Friday, April 9, 2010

Ancient Peoples of the American Southwest - Stephen E Plog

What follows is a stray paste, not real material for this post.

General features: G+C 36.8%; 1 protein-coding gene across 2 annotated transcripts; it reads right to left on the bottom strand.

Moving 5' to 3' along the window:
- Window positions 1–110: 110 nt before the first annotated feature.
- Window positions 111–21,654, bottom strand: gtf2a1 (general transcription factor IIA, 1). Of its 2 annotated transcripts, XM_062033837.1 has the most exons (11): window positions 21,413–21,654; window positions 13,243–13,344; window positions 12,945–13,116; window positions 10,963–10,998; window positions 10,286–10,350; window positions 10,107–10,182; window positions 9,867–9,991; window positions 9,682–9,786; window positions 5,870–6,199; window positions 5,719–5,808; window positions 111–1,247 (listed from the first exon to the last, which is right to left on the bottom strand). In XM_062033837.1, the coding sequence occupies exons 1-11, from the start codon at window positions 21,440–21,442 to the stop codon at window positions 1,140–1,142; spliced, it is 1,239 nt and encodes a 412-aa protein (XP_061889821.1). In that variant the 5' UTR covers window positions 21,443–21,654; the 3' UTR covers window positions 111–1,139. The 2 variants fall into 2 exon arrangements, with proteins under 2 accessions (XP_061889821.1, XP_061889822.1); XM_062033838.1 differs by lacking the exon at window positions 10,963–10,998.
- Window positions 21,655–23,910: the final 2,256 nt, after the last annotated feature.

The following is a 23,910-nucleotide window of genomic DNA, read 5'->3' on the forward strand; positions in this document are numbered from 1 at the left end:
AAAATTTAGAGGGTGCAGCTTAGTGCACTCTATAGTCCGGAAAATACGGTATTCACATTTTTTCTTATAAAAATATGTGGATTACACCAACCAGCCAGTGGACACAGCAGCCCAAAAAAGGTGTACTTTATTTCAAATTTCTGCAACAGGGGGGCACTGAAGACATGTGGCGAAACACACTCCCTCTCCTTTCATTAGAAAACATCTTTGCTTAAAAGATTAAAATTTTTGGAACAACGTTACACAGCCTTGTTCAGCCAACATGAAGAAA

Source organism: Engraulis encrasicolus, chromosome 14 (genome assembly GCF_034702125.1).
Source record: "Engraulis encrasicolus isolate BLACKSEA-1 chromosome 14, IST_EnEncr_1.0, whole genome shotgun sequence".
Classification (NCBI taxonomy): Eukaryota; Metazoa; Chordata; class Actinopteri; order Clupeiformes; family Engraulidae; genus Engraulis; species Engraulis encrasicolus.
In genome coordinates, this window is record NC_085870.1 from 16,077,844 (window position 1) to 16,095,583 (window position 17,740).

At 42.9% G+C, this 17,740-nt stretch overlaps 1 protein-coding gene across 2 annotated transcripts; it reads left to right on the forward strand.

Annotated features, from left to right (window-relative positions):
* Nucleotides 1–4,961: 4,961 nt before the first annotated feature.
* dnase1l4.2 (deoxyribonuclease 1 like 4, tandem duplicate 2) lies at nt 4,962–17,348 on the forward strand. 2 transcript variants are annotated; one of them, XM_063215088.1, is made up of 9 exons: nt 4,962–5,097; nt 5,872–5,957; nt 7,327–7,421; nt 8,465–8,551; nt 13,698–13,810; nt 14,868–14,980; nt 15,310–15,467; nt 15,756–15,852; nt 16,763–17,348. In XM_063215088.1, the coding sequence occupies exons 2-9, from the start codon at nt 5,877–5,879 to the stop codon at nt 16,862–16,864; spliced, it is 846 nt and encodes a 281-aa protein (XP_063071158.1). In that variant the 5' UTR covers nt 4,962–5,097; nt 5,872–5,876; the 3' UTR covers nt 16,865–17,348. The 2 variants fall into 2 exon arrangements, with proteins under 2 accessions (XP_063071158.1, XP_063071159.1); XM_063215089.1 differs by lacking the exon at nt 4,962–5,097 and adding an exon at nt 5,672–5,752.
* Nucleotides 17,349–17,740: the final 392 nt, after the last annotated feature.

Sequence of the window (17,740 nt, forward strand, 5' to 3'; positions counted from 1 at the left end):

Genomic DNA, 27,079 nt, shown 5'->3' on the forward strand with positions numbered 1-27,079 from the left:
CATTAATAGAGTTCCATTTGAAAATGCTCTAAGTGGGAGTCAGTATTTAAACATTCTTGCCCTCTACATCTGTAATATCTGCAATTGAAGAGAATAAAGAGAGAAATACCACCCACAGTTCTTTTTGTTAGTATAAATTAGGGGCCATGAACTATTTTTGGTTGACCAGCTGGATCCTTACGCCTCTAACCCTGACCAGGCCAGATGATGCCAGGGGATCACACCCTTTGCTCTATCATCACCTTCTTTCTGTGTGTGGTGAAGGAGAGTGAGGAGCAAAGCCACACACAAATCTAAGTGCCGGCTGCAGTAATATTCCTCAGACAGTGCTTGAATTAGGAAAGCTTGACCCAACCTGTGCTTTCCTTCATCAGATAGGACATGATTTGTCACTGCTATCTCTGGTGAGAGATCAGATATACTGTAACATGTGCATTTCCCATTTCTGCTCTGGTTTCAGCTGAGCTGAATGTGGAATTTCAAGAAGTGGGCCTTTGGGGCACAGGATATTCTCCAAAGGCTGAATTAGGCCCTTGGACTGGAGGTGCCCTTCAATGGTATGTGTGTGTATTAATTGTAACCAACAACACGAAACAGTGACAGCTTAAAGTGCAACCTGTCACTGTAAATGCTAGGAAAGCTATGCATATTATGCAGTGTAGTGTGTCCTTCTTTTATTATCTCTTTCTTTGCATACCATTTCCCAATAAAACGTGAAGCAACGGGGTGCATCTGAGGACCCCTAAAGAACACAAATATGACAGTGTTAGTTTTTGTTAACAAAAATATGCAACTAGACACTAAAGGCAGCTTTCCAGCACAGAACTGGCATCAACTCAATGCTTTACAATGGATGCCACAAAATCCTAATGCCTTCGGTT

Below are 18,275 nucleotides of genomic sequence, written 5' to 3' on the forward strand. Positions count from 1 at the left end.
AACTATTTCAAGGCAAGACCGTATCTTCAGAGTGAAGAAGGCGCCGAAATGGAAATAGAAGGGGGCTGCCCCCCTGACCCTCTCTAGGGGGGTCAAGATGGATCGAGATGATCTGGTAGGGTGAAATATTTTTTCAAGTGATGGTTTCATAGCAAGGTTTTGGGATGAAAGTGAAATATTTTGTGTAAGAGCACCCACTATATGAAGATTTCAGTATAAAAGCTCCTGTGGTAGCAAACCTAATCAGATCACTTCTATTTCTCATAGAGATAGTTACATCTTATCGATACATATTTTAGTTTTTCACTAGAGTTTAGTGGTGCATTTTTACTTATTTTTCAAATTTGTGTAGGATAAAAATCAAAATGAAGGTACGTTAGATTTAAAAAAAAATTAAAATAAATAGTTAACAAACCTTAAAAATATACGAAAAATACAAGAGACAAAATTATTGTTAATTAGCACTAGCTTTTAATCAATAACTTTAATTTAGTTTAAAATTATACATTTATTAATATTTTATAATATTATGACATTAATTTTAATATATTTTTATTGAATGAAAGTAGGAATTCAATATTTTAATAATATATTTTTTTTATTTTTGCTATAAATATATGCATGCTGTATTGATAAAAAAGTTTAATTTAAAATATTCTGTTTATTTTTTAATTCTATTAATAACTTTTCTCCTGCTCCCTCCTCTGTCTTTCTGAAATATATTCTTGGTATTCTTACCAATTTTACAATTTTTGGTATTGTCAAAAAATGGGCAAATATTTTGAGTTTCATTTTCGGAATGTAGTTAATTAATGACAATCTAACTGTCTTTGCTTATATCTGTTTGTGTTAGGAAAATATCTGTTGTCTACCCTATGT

The American Southwest is home to some of the most remarkable monuments of America's prehistoric past, such as Chaco Canyon and Mesa Verde. Visitors marvel at the impressive ruined pueblos and spectacular cliff dwellings but often have little idea of the cultures that produced these prehistoric wonders. Stephen Plog, who has spent decades working in the region, provides the most readable and up-to-date account of the predecessors of the modern Hopi and Pueblo Indian cultures in this well-received account. Ten thousand years ago, humans first colonized this seemingly inhospitable landscape with its scorching hot deserts and freezing upland areas. The initial hunter-gatherer bands gradually adapted to become sedentary village groups, and the high point of Southwestern civilization was reached with the emergence of cultures known to archaeologists as Anasazi, Hohokam, and Mogollon in the first millennium A.D. Chaco Canyon became the center of a thriving Anasazi cultural tradition. It was the hub of a trading network extending over hundreds of miles, whose arteries were a series of extraordinary roads that are still being discovered and mapped. To the south lay the settlement of Snaketown, focus of the Hohokam, where the inhabitants built courts for a ritual ball game--intriguing echoes of ancient Mexican practices. The Mogollon people of the Mimbres Valley created some of the world's finest ceramics, decorated with human figures and mythical creatures. Interweaving the latest archaeological evidence with early first-person accounts, Professor Plog explains the rise and mysterious fall of Southwestern cultures. As he concludes, despite the depredations and diseases introduced by the Europeans, the Southwest is still home to vibrant Native American communities that carry on many of the old traditions.

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